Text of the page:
EV profitability a long way off for everybody but Tesla: Report
A study by Reuters suggests that Tesla’s sales, spurred by aggressive price cutting when it needs volume, is pushing other U.S. automakers into “unprofitable, low-volume niches.” Translation: Only Tesla has an EV business operating at the scale necessary to be viable in the long-term.
“Global automakers are launching scores of new electric vehicles in the United States, and pouring billions of dollars into new EV and battery plants. But few of them besides Tesla’s Model Y and Model 3 are selling at high enough volumes to support a full-scale assembly plant, according to a Reuters analysis of U.S. EV sales data for the first six months of 2023,” the story said.
“On a brand-by-brand basis, Tesla outsold its next 19 competitors by 10 to one or more during the first half, according to S&P Global Mobility data.”
The analysis shows that Tesla sold 325,291 EV vehicles during the first six months of 2023. The closest competitor, Chevrolet, sold 34,943. Third-place Ford sold 26,849. Fourth-place Hyundai sold 20,535. In fifth, Rivian sold 17,969.
“In comparison,” the story continued, “the [Chevrolet] Bolt sold 35,000 and Ford’s Mustang Mach-E chalked up 13,600 — nowhere near enough volume to fill a typical assembly plant, which needs to operate at 80 percent of capacity or more to be profitable.”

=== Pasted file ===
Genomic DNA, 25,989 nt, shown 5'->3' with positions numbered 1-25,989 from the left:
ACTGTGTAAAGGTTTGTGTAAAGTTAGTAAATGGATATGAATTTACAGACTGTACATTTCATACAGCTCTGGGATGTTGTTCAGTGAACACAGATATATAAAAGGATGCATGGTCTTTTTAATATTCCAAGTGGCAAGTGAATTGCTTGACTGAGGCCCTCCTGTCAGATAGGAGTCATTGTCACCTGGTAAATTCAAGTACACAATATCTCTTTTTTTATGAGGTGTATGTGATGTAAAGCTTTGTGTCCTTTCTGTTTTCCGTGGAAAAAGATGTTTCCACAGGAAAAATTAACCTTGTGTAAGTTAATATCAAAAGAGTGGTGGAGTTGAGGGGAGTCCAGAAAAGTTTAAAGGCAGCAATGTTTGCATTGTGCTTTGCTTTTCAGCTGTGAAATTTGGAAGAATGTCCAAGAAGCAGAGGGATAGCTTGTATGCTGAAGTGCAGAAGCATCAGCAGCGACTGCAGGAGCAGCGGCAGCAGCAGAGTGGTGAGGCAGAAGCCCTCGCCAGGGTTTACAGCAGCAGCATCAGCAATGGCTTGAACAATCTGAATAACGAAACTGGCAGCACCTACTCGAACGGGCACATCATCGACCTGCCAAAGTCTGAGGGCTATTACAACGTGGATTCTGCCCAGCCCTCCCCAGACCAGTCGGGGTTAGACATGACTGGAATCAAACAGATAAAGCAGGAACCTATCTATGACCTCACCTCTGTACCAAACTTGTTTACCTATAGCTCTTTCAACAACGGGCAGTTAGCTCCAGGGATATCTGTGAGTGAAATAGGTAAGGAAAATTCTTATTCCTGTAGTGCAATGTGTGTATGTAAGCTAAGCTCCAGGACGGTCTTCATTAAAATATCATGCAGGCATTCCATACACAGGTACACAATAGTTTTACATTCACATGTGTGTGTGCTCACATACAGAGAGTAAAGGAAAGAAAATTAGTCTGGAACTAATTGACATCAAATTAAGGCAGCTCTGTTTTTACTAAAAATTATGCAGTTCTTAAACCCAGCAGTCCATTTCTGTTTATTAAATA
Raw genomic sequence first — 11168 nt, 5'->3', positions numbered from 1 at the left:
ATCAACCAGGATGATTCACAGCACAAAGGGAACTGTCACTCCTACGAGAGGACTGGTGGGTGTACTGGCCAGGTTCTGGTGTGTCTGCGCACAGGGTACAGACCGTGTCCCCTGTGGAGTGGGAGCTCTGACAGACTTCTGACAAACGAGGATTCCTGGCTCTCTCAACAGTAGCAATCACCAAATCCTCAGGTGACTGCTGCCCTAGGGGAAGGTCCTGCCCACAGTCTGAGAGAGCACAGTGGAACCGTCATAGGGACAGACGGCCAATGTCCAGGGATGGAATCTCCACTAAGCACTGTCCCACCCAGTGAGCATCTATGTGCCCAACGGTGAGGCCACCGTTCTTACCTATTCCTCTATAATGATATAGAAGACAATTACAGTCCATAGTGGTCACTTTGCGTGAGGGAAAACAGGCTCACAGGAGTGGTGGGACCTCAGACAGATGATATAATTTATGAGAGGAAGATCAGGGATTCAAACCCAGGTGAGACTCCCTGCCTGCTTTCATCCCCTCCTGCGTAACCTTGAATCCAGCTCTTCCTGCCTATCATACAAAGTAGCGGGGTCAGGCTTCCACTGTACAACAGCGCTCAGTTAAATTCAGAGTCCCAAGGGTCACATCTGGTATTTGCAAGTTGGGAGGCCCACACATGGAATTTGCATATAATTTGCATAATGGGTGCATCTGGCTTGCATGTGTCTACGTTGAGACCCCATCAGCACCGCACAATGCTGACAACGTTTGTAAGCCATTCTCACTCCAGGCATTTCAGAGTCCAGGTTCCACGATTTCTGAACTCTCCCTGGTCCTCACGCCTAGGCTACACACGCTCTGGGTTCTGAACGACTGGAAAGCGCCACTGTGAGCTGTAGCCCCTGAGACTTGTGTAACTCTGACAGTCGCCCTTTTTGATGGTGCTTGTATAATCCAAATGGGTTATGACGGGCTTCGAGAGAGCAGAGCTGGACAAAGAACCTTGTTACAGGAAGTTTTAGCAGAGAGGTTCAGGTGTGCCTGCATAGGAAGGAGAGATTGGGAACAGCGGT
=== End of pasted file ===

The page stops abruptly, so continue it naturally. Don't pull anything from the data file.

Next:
As an example of whether the market will support “all the new battery and assembly operations launched or under construction,” the piece points to Ford’s decision to pause work on a $3.5 billion electric vehicle battery plant in Michigan.
In July, Ford forecast a full-year loss of $4.5 billion on its EV business unit—50 percent worse than projected earlier this year—and said it was slowing its EV production ramp-up.
In a media presentation, Cox Automotive said that Tesla still commands nearly two-thirds of all EV sales. No other brand has more than 10 percent of total market share. Cox estimated that EV sales will rise to 8 percent of total U.S. vehicle sales in the third quarter, up from about 6.5 percent a year ago.
Bottom line: Tesla’s competitors are serving up some quality products, but EV profitability appears to be a long way off.